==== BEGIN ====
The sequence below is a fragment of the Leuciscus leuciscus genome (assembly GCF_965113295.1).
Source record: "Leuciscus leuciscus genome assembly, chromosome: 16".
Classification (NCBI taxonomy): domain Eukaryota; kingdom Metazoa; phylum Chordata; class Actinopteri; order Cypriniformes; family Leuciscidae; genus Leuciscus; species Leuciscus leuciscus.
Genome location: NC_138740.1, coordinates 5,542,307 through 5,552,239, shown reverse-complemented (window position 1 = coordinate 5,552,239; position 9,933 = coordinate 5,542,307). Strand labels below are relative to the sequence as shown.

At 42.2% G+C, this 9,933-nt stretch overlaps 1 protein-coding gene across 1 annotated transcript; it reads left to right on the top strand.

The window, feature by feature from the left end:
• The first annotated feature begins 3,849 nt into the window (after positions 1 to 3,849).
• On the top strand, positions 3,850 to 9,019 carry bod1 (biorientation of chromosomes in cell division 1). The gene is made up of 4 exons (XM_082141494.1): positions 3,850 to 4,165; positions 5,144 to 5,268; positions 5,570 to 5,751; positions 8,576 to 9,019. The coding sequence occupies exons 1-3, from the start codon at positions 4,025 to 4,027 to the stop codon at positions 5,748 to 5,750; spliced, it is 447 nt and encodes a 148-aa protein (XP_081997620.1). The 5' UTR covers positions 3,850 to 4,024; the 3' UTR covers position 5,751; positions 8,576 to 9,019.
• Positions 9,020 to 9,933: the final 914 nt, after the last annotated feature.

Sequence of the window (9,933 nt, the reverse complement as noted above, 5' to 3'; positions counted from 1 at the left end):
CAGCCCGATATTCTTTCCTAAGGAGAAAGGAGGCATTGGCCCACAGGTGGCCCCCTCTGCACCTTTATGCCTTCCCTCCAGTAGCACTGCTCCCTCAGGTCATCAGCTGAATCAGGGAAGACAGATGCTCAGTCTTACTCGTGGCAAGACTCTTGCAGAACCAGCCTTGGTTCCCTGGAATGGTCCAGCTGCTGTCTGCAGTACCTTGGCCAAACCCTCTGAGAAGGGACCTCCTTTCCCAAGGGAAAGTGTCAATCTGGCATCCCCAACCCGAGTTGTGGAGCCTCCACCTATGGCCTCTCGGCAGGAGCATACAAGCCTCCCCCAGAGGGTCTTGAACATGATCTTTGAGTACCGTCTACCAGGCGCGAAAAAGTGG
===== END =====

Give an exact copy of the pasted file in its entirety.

The sequence below is a fragment of the Leuciscus leuciscus genome (assembly GCF_965113295.1).
Source record: "Leuciscus leuciscus genome assembly, chromosome: 16".
Classification (NCBI taxonomy): domain Eukaryota; kingdom Metazoa; phylum Chordata; class Actinopteri; order Cypriniformes; family Leuciscidae; genus Leuciscus; species Leuciscus leuciscus.
Genome location: NC_138740.1, coordinates 5,542,307 through 5,552,239, shown reverse-complemented (window position 1 = coordinate 5,552,239; position 9,933 = coordinate 5,542,307). Strand labels below are relative to the sequence as shown.

At 42.2% G+C, this 9,933-nt stretch overlaps 1 protein-coding gene across 1 annotated transcript; it reads left to right on the top strand.

The window, feature by feature from the left end:
• The first annotated feature begins 3,849 nt into the window (after positions 1 to 3,849).
• On the top strand, positions 3,850 to 9,019 carry bod1 (biorientation of chromosomes in cell division 1). The gene is made up of 4 exons (XM_082141494.1): positions 3,850 to 4,165; positions 5,144 to 5,268; positions 5,570 to 5,751; positions 8,576 to 9,019. The coding sequence occupies exons 1-3, from the start codon at positions 4,025 to 4,027 to the stop codon at positions 5,748 to 5,750; spliced, it is 447 nt and encodes a 148-aa protein (XP_081997620.1). The 5' UTR covers positions 3,850 to 4,024; the 3' UTR covers position 5,751; positions 8,576 to 9,019.
• Positions 9,020 to 9,933: the final 914 nt, after the last annotated feature.

Sequence of the window (9,933 nt, the reverse complement as noted above, 5' to 3'; positions counted from 1 at the left end):
CAGCCCGATATTCTTTCCTAAGGAGAAAGGAGGCATTGGCCCACAGGTGGCCCCCTCTGCACCTTTATGCCTTCCCTCCAGTAGCACTGCTCCCTCAGGTCATCAGCTGAATCAGGGAAGACAGATGCTCAGTCTTACTCGTGGCAAGACTCTTGCAGAACCAGCCTTGGTTCCCTGGAATGGTCCAGCTGCTGTCTGCAGTACCTTGGCCAAACCCTCTGAGAAGGGACCTCCTTTCCCAAGGGAAAGTGTCAATCTGGCATCCCCAACCCGAGTTGTGGAGCCTCCACCTATGGCCTCTCGGCAGGAGCATACAAGCCTCCCCCAGAGGGTCTTGAACATGATCTTTGAGTACCGTCTACCAGGCGCGAAAAAGTGG